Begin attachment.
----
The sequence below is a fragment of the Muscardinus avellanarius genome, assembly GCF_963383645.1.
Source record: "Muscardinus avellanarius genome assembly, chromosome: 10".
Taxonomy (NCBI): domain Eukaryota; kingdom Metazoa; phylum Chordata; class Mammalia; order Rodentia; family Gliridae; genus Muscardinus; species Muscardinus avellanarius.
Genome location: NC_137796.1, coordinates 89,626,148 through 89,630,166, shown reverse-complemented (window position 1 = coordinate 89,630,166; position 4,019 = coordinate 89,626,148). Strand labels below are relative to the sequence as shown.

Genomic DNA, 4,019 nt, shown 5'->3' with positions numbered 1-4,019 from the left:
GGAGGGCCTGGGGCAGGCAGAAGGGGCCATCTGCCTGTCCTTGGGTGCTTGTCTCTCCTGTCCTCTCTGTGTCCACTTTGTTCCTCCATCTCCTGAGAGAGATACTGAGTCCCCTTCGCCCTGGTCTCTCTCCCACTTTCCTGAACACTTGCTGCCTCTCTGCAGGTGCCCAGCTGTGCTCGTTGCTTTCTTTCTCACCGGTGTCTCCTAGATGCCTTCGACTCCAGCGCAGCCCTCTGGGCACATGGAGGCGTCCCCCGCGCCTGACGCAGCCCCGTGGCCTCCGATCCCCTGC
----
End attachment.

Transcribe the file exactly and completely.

The sequence below is a fragment of the Muscardinus avellanarius genome, assembly GCF_963383645.1.
Source record: "Muscardinus avellanarius genome assembly, chromosome: 10".
Taxonomy (NCBI): domain Eukaryota; kingdom Metazoa; phylum Chordata; class Mammalia; order Rodentia; family Gliridae; genus Muscardinus; species Muscardinus avellanarius.
Genome location: NC_137796.1, coordinates 89,626,148 through 89,630,166, shown reverse-complemented (window position 1 = coordinate 89,630,166; position 4,019 = coordinate 89,626,148). Strand labels below are relative to the sequence as shown.

Genomic DNA, 4,019 nt, shown 5'->3' with positions numbered 1-4,019 from the left:
GGAGGGCCTGGGGCAGGCAGAAGGGGCCATCTGCCTGTCCTTGGGTGCTTGTCTCTCCTGTCCTCTCTGTGTCCACTTTGTTCCTCCATCTCCTGAGAGAGATACTGAGTCCCCTTCGCCCTGGTCTCTCTCCCACTTTCCTGAACACTTGCTGCCTCTCTGCAGGTGCCCAGCTGTGCTCGTTGCTTTCTTTCTCACCGGTGTCTCCTAGATGCCTTCGACTCCAGCGCAGCCCTCTGGGCACATGGAGGCGTCCCCCGCGCCTGACGCAGCCCCGTGGCCTCCGATCCCCTGC